MBA Sees Higher Mortgage Rates and Reduced Refinance Demand in 2011

by devteam October 27th, 2010 | Share

ThernMortgage Bankers Association (MBA) has peered into the future and has come uprnwith a two year forecast that will not brighten its audience’s day.  The MBA, which represents over 2,200rncompanies in the real estate financing business, sees business uncertainty andrncontinued unemployment hurting the industry for at least another year.</p

Jay Brinkmann, MBA’s ChiefrnEconomist and Senior Vice President for Research and Economics said, “Economicrngrowth in 2010 has been subdued and this trend will likely continue for most ofrn2011. Households remain cautious given the weak job market.  On top ofrnthat, uncertainty regarding tax rates for next year, and the potential for taxrnwithholding to increase at the beginning of the year, lead us to forecast thatrnconsumer spending will remain weak, particularly in the first half of 2011.” rn</p

Brinkmann said that severalrnfactors are driving the forecast.  Thernsluggish economy, weak private demand for debt financing, and low inflation arernkeeping downward pressure on rates, while increases in government financingrnrequirements and the weakening dollar are offsetting the other factors. “Inrnaddition, there is much speculation surrounding what the Federal Reserve willrndo in terms of additional monetary policy actions to stimulate growth. FOMCrnparticipants, in their respective speeches over recent weeks, have communicatedrndifferent perspectives on the issue. At this point, we think the most likelyrnscenario is that the Fed will purchase additional Treasury securities, but thatrnthe market has already priced these anticipated actions into today’srnrates.  In other words, absent some blockbuster post-election announcementrnfrom the Fed on November 3rd, we do not expect to see a further decline inrnrates.”   </p

Here is a summary of the MBA’s outlook…</p<ul

  • Real GDP growth will be 2.2 percent in 2010, although most of that was seen in the first quarter and growth is estimated to have slowed to around 1.5 percent in the third quarter and 1.9 percent in the fourth quarter. Growth is expected to be about 2.1 percent in 2011 and 3.0 percent in 2012.</li
  • The unemployment rate will increase from the current level of 9.6 percent to 9.9 percent by the first quarter of 2011, end 2011 at 9.5 percent, then fall to 8.7 percent by the end of 2012. Mortgage delinquency and foreclosure rates should track this downward trend in the unemployment rate.</li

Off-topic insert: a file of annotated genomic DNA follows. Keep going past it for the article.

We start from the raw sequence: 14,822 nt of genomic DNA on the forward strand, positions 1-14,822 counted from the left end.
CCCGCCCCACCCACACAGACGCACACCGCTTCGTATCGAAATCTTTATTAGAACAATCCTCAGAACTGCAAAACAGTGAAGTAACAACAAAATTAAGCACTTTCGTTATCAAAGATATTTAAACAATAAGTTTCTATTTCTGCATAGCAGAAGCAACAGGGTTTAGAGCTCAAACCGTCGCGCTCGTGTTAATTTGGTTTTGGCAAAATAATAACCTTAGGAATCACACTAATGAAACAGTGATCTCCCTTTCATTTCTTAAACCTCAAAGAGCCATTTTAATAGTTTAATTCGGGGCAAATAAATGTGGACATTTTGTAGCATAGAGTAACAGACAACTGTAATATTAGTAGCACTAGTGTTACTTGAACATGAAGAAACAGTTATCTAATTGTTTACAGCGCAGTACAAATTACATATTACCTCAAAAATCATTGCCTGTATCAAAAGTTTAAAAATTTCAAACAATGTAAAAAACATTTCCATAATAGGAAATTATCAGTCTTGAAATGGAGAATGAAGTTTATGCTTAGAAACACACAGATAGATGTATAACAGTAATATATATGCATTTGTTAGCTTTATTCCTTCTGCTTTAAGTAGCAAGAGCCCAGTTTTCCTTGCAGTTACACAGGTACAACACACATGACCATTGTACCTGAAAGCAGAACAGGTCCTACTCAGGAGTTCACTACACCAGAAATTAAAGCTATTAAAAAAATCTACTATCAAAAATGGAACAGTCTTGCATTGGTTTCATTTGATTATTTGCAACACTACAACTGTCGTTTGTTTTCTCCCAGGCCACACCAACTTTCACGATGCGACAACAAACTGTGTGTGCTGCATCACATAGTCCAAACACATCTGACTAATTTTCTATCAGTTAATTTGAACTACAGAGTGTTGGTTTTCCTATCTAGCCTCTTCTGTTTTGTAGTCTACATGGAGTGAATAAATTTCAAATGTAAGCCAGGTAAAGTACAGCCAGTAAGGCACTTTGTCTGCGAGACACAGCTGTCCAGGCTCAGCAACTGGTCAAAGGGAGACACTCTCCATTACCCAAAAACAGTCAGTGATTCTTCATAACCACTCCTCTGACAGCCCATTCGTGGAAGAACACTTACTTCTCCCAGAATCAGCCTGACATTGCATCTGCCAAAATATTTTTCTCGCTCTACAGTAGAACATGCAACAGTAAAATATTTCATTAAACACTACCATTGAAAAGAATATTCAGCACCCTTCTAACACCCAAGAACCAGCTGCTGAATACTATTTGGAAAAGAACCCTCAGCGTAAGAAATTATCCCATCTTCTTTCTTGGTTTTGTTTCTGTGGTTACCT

• Fixed mortgage rates are expected to average about 4.4 percent in the fourth quarter of 2010, increase to 5.1 percent by the end of 2011, and head towards 5.7 percent in 2012.</li
  • Total existing home sales for 2010 will be around 8 percent lower than in 2009, despite a boost to sales in the first half from the homebuyer tax credit program. Existing home sales are projected to increase modestly in 2011, increasing by a little less than 2 percent, before increasing by about 16 percent in 2012. </li
  • New home sales for 2010 will be down by about 13 percent relative to 2009.  We estimate that new home sales bottomed in the third quarter of 2010 and will begin a slow recovery in 2011, increasing around 20 percent from a low base, and then increasing 40 percent in 2012 as markets recover.</li
  • FHFA’s national repeat transactions home price measure will continue to decline before starting a reversal in early 2012, but will vary by state and home value.  Median home prices should increase in 2011 relative to 2010, and the markets for higher-priced homes should continue to thaw.  Purchase-only indexes like the Case-Shiller measure should show stabilization next year.</li
  • Purchase originations for 2010 will be $480 billion, about 28 percent below the 2009 level of $665 billion.  Purchase originations should rise about 30 percent in 2011, as existing home sales recover and home prices stabilize, and should rise again in 2012 to $877 billion.</li
  • Refinance originations will end 2010 at $921 billion, a decrease of 31 percent from $1.3 trillion in 2009. Refinance activity will decrease by 60 percent in 2011 to about $370 billion as mortgage rates increase and the pool of eligible borrowers shrinks, and fall further to $310 billion in 2012 We expect that the refinance share of originations should fall from 66 percent in 2010 to 37 percent in 2011, and then 26 percent in 2012.</li</ul

    HERE is the MBA release</p


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  • About the Author


    Steven A Feinberg (@CPAsteve) of Appletree Business Services LLC, is a PASBA member accountant located in Londonderry, New Hampshire.

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